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In Defense of Regenerating Health

Posted on the 28 March 2013 by Findthebluekey @FindTheBlueKey
In Defense of Regenerating HealthIf there's one game mechanic that is practically guaranteed to split the room down the middle, it's health systems. That's assuming you're in a room full of people willing to have this debate in the first place...but I digress. The argument generally boils down to two opposing sides: Regenerating Health vs. Health Bars. The regeneration system, where a short time of hiding in cover will allow your solider/adventurer/space marine to recover to full health, is most often criticized for being unrealistic and removing the threat and challenge from action sequences. I won't deny, regenerating health certainly has its fair share of faults and issues as a mechanic.
But for all its faults, I actually believe it's the more elegant of the two systems.
The realism argument is one that has never held much water with me, as there's truthfully no way to implement any health or damage mechanic and approach realism. Realism would be taking a single shot, awaiting a medic, and then spending time in an aid station or field hospital. Only a few games, such as America's Army, have attempted to take an ultra-realistic approach. But such games don't exactly appeal to everyone.
In Defense of Regenerating HealthSo we have to operate under the the constraints of what a video game needs. So your player-character likely needs to be able to soak up about ten times as many bullets as is survivable, and there needs to be a way for a player to recover health in order to continue their forward progress. So it seems like at least one of the two systems is necessary, but where do they fall on the realism spectrum? In my mind, healing a dozen bullet wounds with a first-aid kit is only marginally more realistic then regenerating health.
So if realism isn't the question, that just leaves us looking at the costs and benefits of each system.
Another of the most common arguments against regenerating health is that it's too easy, that it removes the challenge and the fear of making a mistake. To a degree, that is true. You are certainly less afraid to move from cover, or to make that risky run across the field. But when we discuss the notion of challenge, we need to look at how all the mechanics of the game fit together, and how the designers can use those mechanics.
Yes, your health does come back. But the key part is, the designers know that. They know precisely how much health you have at any given point in a mission, and can always craft each encounter to that specific level. With a standard health bar, the variability is wild. Depending on if you have 10 health or 100, the same encounter can be punishingly difficult or laughably easy. Without this consistency, crafting a steadily increasing difficulty curve can be rocky at best.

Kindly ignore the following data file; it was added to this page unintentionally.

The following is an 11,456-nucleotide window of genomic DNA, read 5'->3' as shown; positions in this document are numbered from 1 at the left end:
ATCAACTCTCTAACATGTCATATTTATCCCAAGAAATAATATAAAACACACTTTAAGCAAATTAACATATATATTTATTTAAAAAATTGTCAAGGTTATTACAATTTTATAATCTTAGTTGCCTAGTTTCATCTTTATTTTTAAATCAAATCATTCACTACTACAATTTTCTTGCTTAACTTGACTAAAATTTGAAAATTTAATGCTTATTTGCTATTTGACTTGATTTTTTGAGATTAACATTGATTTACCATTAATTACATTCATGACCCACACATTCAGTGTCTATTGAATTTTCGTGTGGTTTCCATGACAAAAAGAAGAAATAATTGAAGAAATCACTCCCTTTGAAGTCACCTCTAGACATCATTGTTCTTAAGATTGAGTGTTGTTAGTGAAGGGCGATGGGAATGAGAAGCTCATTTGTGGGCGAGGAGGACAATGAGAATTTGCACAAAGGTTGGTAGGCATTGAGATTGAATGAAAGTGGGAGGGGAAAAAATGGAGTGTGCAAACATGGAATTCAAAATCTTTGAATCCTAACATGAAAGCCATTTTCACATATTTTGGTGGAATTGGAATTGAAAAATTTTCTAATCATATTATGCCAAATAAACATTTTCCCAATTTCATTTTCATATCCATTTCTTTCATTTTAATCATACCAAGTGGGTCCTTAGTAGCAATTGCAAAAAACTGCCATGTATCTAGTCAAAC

But for me, there is nothing more important in an action scene than a sense of flow. That sense of rhythm you get when the pieces of a game begin to come together. Pick off an enemy, run ahead, get into cover, throw a grenade to clear a room, push forward. Forward, that's the key. A regenerating health system will never force you to move opposite to your objective.
In Defense of Regenerating HealthAny shooter or action game worth its salt is built on crests of high action, and valleys of low-intensity, tension building inactivity. These crests and valleys need to be carefully set up and timed. Too much action, and the fighting gets bland and tedious. Too much inactivity, and we move from tension building to boredom. This flow, if done properly, can create some of the most engaging experiences in gaming. And there are few things that break this delicate flow than backtracking over a level for healthpacks.
I will add the caveat that the system of health that you use has to match the style and tone of your game. For example, a game with a high stealth focus doesn't lend itself nearly as well to regenerating health, as you need clear and tangible consequences for being caught up in a fight you could have avoided. That, and with the much slower pace of stealth focused games, you find yourself less concerned with these crests and valleys of flow. And yes, I know the latest Assassin's Creed had regenerating health. But lets be honest, Assassin's Creed hasn't been particularly stealthy for a good long while...

In Defense of Regenerating Health

Very Sneaky...

There is no perfect system of health, one that can carefully walk the tightrope of realism, challenge, immersion and pacing. All that a system can do is find a balance such that none of these elements are left completely out in the cold(except realism, because, you know...bullets). Regenerating health is by no means perfect, and like all mechanics it has the possibility to be poorly implemented and abused, but if done right, it manages to do a great job walking the tightrope.

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